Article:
Most card issuers don’t allow you to set individual spending limits for authorized users; American Express is the exception.
Dear To Her Credit,
Is it possible to set individual limits on our card for all users of the card? I see that you can set a limit for one additional user, however, my husband and I want to set limits for each of our kids as users of the card. – Debbie
Most credit card companies do not allow you to set a limit on how much each authorized user can spend. American Express is an exception – it allows you to set spending limits for an authorized user. If you have more than one authorized user, you can set a limit for each one.
According to American Express, the spending limits are per billing cycle, per user. If you change the spending limit, it can take a billing cycle for the new limit to take effect.
If the user returns items she purchased, her spending limit does not take that into consideration. So, if you want to go this route and your current card is not an American Express card, you may want to apply for one.
Setting limits on how much each user can spend is better than no limits at all. However, in my opinion – admittedly influenced by the number of letters from readers telling stories of shared credit cards gone bad – the fewer users on one credit card, the better.
If you feel the need to limit the amount each authorized user can spend on the card, that may mean they shouldn’t be on your card.
See related: What to do when an authorized user goes rogue
Why you may want to rethink multiple authorized users
I can think of several reasons you shouldn’t put other people on your card. Here are some reasons you should think twice before you make that move:
- Keeping track of who has spent what can get messy.
Even if you get everyone to adhere to a spending limit each month, it can become increasingly difficult to determine how much of a carried-forward balance belongs to each user if the balance is not paid off every month, including interest charges.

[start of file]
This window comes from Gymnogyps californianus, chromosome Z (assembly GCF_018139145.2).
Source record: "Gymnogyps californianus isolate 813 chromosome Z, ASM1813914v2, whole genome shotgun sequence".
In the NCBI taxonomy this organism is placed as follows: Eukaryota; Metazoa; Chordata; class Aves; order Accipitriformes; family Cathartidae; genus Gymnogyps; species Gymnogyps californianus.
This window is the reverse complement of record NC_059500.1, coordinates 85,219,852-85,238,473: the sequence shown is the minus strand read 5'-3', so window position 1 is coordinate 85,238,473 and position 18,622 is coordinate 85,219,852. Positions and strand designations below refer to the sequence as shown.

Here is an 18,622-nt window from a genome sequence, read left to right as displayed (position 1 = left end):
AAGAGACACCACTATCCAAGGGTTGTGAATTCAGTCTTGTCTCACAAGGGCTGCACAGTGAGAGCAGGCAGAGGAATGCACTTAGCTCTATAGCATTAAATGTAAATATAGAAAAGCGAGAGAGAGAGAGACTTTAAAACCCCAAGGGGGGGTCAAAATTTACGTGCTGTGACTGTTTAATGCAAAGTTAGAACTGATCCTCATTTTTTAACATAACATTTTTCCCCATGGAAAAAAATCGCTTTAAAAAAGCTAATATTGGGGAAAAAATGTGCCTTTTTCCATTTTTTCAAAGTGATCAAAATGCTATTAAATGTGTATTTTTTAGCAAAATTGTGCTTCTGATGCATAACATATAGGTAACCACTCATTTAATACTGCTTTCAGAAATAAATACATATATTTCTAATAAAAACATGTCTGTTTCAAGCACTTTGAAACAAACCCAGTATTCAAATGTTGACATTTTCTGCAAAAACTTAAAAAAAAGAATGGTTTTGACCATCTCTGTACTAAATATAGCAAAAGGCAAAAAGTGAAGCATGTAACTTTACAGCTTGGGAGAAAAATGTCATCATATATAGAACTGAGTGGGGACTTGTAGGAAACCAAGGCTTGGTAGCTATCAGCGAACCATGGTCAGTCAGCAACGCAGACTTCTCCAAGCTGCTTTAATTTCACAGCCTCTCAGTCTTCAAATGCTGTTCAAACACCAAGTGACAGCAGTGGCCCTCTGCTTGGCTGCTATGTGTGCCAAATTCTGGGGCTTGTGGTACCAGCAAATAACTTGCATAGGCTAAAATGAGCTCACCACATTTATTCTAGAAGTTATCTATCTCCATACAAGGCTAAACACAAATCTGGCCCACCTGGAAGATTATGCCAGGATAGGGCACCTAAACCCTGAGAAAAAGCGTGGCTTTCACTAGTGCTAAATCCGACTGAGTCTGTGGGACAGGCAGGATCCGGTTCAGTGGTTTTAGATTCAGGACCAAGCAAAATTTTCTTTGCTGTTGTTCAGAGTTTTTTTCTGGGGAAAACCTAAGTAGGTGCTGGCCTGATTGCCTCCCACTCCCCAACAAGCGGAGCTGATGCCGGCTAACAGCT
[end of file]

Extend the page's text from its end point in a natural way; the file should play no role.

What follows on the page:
- Starting to use credit is a learning experience.
Probably every person who uses credit for the first time is astounded at how quickly a few little expenditures add up. I know I was (and sometimes I still am). Better to have new authorized users experience this on their own card – not yours.
- Your relationships could suffer.
Commingling finances, especially debt, can add stress and cause misunderstandings. If people have their own credit cards or checking accounts and spend more than they intended, they may get angry at the bank or at themselves. They can hardly blame you. But if it’s your card, and if interest charges start to pile up, you’ll be the one putting pressure on them to pay.
- They can, and should, build their own credit history and score.
If they are at least age 18 and have a steady income, they can start with a secured card, or a department store card with a low limit, if necessary. If they are under 18, are you sure they really need a card?
If you really feel your kids should have access to your credit card for emergencies, consider getting a new card and, once approved, request a low credit limit and add one authorized user per card.
Yes, it’s a bit more trouble to make sure all the cards are paid every month, but at least you’ll know exactly how much each user has spent. If they run up balances they can’t pay off, and the interest expense kicks in, you and the spenders will know who needs to pay it off.
Another alternative is to open checking accounts for each child, and get debit cards associated with those accounts. You could deposit a certain amount of money each month (or let them deposit any earned money) and request that no overdrafts be allowed. Once the money is gone, any debit card charges will be denied.
Finally, there are always prepaid cards you could provide each child with which would also limit any overspending.
It’s good that you are thinking of ways to help your kids start using credit responsibly. You’re on the right track by letting them experience credit usage, with limits.
However, if you decide to help them get started, try to keep things simple and clear, and make sure you don’t have to play the “bad guy” when everything doesn’t go exactly as planned.